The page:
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Professor of Neuroscience, University of Cambridge

Trevor is Professor of Cognitive Neuroscience at the University of Cambridge from 1997, being based in Cambridge for most of his scientific career and receiving his PhD there in 1975. He was also Professor of Expt. Psychology and Head of the Dept. of Psychology (2002-2017).

He is a Fellow of the British Psychological Society (1990), British Pharmacological Society (2017), Academy of Medical Sciences (2000), and Royal Society (2005), the most prestigious science society in the U.K. He has published over 950 peer-reviewed articles, (H index 208, Web of Science; 256, Google Scholar). He has co-edited nine books, most recently (with N. Fineberg) Neurobiology and Treatment of OCD: Accelerating Progress. (Springer, 2021). He edits Psychopharmacology (since 1980) and Current Opinion in the Behavioral Sciences, and is an editorial advisor for Science.

Trevor directs the ‘Behavioural and Clinical Neuroscience Institute’ (founded in 2005) the mission of which is to enhance translation from basic to clinical neuroscience. In 1987, he co-invented the CANTAB computerized neuropsychological test battery, used in over 700 centres world-wide. He is especially interested in frontal lobe function, including cognitive flexibility and its neurochemical modulation, relevant to clinical disorders especially of impulsive-compulsive behaviour.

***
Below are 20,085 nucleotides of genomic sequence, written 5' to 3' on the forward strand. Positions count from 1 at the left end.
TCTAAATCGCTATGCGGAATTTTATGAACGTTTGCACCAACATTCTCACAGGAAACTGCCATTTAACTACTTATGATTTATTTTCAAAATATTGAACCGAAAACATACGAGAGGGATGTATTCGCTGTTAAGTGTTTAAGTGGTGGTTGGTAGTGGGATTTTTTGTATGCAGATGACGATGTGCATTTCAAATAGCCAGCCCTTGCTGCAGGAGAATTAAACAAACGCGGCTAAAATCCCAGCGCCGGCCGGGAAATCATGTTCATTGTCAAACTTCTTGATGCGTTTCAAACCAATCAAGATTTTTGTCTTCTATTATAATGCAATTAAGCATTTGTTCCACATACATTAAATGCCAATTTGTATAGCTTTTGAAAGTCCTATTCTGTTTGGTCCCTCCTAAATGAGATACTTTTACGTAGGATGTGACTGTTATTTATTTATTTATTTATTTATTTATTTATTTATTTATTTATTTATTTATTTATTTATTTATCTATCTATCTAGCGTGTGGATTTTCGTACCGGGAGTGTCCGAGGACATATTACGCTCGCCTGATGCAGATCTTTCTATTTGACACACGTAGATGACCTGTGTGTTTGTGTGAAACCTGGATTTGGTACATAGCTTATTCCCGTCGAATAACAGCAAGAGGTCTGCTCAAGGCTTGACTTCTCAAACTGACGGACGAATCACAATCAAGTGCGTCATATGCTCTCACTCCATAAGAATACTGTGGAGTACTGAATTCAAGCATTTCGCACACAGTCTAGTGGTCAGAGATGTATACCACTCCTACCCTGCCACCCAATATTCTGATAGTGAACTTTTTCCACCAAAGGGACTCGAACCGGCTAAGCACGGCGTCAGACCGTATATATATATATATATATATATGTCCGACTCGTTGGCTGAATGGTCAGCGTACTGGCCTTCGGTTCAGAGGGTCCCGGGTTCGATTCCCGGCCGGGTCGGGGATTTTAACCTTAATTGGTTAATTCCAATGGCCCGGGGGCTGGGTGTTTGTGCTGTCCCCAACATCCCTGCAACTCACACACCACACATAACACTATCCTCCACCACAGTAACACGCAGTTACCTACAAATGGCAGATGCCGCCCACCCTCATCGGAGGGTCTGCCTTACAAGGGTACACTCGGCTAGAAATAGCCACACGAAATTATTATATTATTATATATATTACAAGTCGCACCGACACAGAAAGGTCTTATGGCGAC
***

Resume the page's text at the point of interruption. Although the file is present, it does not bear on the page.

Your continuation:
He received the Distinguished Scientific Contribution Award from the American Psychological Association (2011). In 2014 he shared the Brain Prize of the Grete Lundbeck European Brain Research Foundation, the most valuable in neuroscience, for his work on human mental disorders. He received Lifetime Achievement Awards from the British Association for Psychopharmacology (2015) and the British Psychological Society (2018). In 2016, he received the Robert Sommer Award for research into schizophrenia. In 2017 he received the Gold Medal of the Society for Biological Psychiatry (USA) and the Goldman-Rakic Award (from the Brain and the Behavior Foundation) for outstanding research in cognitive neuroscience. Trevor has been rated by Semantic Scholar as the "4th Most Influential Neuroscientist of the Modern Era". He received the William James Fellow Award of the Association for Psychological Science (2021) and high research rankings in both Psychology and Neuroscience according to (2022).
He was made a CBE in the U.K. New Year’s Honours list. in 2012 "for services to medical research".


  • 1997–present
    Professor of Neuroscience, University of Cambridge